Life alone isn’t life, but merely survival.
Life together is thriving, to truly be alive.


Read the full post here.

J.S.

A New Cover: My Book on Relationships, Purity, and Sex

 


Here’s my book on relationships with a brand new cover!

I go over the many myths about sex and purity in both the church and mainstream, and how the Christian faith can actually inform us on relationships and dating. I also talk about: Josh Harris, Taylor Swift, my fifteen year porn addiction, finding “the one,” a theology for singles, the idolatry of giving more attention to “attractive people,” when my friend failed her first beauty pageant, the time I tried to kill myself over a girl, and my non-romantic journey of breaking up and getting engaged to getting married. The Foreword is by the amazing Lauren Britt at yesdarlingido!

The book is also in ebook. To read an excerpt, here. To hear a message about relationships, here.

Be immensely blessed and love y’all! — J.S.


Marriage at Your Worst.


Sharing love for a lifetime is going to be difficult: it’s full of a million misunderstandings, shrill melt-downs, crazy eyeballs, and totally ugly cry-face. But that’s the point. It’s only a matter of who you choose to share the worst of you with. I’ve chosen. I’ll keep choosing. So has she.
— J.S.


7 Ways To Stop The Christian Gossip Mob

We’ve all been in a crowd where someone starts doing the sassy finger and going into hater mode.  “Did you hear about our dear so-and-so in Christ?  Because not to be a gossiping jerk, but I’m about to be a gossiping jerk.”

It’s not too hard to stop your own mouth (simple: don’t start), but when someone else among friends starts going off on gossip, it gets awkwardly difficult to control.  It’s not enough to just change subjects or step away.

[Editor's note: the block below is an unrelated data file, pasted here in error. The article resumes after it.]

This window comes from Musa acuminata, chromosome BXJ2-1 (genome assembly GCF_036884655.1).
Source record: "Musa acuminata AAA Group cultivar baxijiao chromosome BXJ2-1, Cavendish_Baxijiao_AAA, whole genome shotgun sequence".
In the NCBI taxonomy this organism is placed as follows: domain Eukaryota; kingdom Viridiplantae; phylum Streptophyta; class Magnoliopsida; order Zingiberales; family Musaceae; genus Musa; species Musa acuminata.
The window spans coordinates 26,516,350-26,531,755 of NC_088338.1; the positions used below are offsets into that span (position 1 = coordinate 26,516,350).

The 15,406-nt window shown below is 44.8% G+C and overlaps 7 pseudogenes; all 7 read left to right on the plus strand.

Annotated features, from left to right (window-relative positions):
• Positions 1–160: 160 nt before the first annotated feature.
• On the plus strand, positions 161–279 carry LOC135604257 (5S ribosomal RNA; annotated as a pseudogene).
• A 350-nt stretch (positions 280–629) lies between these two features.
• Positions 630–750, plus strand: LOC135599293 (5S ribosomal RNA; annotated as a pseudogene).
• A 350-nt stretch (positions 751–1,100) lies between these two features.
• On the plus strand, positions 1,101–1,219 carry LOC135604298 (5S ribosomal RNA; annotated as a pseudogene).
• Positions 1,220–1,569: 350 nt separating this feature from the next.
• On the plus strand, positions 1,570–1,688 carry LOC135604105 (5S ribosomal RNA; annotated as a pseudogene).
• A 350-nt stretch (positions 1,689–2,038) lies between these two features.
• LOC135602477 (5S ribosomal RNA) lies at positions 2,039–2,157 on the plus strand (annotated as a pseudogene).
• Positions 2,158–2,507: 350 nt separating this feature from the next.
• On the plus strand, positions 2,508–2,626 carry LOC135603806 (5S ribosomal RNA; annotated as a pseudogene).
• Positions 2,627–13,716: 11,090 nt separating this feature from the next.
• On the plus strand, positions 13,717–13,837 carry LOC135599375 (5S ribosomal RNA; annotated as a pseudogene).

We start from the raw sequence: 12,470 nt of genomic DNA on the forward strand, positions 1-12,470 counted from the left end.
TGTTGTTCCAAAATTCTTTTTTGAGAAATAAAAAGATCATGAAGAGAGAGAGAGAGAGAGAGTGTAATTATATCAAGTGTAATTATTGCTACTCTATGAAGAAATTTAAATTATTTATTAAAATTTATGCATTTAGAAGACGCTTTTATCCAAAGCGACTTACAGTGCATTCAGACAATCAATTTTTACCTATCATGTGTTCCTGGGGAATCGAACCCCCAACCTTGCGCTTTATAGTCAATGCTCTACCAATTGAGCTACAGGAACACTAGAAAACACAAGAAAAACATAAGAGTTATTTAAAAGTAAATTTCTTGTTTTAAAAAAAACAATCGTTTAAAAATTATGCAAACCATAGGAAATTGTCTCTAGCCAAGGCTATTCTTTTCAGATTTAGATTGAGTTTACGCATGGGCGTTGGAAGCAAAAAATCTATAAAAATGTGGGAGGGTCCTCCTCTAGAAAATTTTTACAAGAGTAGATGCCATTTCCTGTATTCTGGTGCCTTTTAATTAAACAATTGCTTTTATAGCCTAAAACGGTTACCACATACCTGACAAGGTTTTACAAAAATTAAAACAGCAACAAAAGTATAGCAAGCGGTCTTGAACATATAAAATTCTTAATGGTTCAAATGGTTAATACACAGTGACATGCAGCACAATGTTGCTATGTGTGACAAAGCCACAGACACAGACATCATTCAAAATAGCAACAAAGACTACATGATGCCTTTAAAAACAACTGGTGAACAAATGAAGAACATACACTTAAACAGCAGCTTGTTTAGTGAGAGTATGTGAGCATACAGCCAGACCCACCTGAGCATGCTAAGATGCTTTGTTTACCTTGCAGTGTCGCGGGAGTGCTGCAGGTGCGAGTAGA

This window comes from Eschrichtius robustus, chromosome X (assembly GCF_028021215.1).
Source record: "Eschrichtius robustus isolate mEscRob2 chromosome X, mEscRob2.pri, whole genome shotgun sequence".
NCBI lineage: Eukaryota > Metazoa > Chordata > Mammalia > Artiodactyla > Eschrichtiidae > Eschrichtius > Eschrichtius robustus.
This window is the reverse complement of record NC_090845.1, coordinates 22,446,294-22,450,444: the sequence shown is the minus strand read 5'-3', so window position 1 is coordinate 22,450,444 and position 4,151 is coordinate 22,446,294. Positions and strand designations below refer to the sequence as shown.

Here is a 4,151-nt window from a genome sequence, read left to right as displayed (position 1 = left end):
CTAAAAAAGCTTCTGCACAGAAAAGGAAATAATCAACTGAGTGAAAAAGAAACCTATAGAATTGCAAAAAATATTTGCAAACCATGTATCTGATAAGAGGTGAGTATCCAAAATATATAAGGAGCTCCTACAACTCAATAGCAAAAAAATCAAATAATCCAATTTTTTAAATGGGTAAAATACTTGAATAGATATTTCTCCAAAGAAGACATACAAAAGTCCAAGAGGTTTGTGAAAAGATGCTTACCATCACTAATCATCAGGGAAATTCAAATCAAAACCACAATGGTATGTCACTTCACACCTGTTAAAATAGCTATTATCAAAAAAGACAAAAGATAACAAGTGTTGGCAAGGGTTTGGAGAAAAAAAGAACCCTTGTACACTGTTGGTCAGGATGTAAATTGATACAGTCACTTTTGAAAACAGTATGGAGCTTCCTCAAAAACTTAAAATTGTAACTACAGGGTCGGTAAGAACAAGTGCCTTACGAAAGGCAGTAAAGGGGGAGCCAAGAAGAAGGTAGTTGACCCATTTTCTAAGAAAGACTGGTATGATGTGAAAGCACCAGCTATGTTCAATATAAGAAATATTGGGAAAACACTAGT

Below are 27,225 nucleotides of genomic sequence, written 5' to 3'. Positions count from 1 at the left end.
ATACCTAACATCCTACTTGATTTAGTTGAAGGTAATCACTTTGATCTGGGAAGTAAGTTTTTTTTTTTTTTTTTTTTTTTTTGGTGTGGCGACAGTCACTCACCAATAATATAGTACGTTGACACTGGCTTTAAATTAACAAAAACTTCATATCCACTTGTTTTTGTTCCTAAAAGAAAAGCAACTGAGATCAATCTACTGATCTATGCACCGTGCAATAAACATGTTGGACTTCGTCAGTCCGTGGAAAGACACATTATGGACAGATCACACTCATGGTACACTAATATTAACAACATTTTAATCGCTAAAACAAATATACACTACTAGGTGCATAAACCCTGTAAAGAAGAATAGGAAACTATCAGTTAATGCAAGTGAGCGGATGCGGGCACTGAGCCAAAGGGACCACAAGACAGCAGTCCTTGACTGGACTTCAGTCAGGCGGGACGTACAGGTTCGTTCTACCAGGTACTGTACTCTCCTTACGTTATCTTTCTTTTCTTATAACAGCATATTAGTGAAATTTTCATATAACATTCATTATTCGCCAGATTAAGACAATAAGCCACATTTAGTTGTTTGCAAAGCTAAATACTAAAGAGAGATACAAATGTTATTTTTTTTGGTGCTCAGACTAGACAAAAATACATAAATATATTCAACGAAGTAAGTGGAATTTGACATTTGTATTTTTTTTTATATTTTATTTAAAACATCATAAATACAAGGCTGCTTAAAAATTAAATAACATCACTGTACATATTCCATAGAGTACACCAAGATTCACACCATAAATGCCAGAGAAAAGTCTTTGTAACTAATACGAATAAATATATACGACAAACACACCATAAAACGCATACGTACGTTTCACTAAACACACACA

So then, some ways to shut this down.

Continue reading “7 Ways To Stop The Christian Gossip Mob”

Never Really Friends

Sometimes lives drift apart, distance reveals reality, and you realize you both were never really friends. It’s not like there is animosity and you wouldn’t call them an enemy. You just see it as it really is.

Continue reading “Never Really Friends”

Question: Renewing My What?

Anonymous asked:
In Romans 12:2 we are told to renew our minds, how do we actually do that? Are there certain ways to help us renew our minds? Thanks for the help!

I think the simplest way to answer this is to read the rest of the chapter. Our dear Apostle Paul covers humility, the body of Christ, serving with our calling, love, joy, generosity, evil, justice, and dealing with big poopoo-heads (he calls them the enemy: same thing).  Actually, read the whole book of Romans.  You might want to wear bulletproof glasses for chapter nine.